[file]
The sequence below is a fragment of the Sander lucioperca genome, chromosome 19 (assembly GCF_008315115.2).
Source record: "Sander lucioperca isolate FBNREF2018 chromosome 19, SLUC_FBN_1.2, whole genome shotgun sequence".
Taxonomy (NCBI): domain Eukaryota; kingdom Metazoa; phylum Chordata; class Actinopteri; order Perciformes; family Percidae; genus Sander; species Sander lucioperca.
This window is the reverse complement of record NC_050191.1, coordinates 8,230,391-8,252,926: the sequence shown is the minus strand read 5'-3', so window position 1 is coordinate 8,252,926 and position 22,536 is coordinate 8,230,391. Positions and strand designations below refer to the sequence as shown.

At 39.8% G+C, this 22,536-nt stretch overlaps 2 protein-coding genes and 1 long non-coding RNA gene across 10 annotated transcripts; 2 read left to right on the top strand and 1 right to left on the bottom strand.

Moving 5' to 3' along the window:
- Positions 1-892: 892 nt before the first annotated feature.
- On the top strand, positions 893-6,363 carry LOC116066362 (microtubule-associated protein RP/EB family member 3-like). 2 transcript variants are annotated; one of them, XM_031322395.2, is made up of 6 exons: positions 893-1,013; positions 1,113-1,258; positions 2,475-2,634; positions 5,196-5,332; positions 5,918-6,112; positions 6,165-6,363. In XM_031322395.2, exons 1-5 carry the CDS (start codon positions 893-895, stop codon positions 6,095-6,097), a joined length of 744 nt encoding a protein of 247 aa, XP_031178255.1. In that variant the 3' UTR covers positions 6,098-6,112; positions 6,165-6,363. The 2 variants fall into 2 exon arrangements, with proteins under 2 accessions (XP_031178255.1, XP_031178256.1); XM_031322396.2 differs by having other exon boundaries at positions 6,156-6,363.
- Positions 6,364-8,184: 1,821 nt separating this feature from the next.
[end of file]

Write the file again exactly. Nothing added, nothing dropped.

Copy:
The sequence below is a fragment of the Sander lucioperca genome, chromosome 19 (assembly GCF_008315115.2).
Source record: "Sander lucioperca isolate FBNREF2018 chromosome 19, SLUC_FBN_1.2, whole genome shotgun sequence".
Taxonomy (NCBI): domain Eukaryota; kingdom Metazoa; phylum Chordata; class Actinopteri; order Perciformes; family Percidae; genus Sander; species Sander lucioperca.
This window is the reverse complement of record NC_050191.1, coordinates 8,230,391-8,252,926: the sequence shown is the minus strand read 5'-3', so window position 1 is coordinate 8,252,926 and position 22,536 is coordinate 8,230,391. Positions and strand designations below refer to the sequence as shown.

At 39.8% G+C, this 22,536-nt stretch overlaps 2 protein-coding genes and 1 long non-coding RNA gene across 10 annotated transcripts; 2 read left to right on the top strand and 1 right to left on the bottom strand.

Moving 5' to 3' along the window:
- Positions 1-892: 892 nt before the first annotated feature.
- On the top strand, positions 893-6,363 carry LOC116066362 (microtubule-associated protein RP/EB family member 3-like). 2 transcript variants are annotated; one of them, XM_031322395.2, is made up of 6 exons: positions 893-1,013; positions 1,113-1,258; positions 2,475-2,634; positions 5,196-5,332; positions 5,918-6,112; positions 6,165-6,363. In XM_031322395.2, exons 1-5 carry the CDS (start codon positions 893-895, stop codon positions 6,095-6,097), a joined length of 744 nt encoding a protein of 247 aa, XP_031178255.1. In that variant the 3' UTR covers positions 6,098-6,112; positions 6,165-6,363. The 2 variants fall into 2 exon arrangements, with proteins under 2 accessions (XP_031178255.1, XP_031178256.1); XM_031322396.2 differs by having other exon boundaries at positions 6,156-6,363.
- Positions 6,364-8,184: 1,821 nt separating this feature from the next.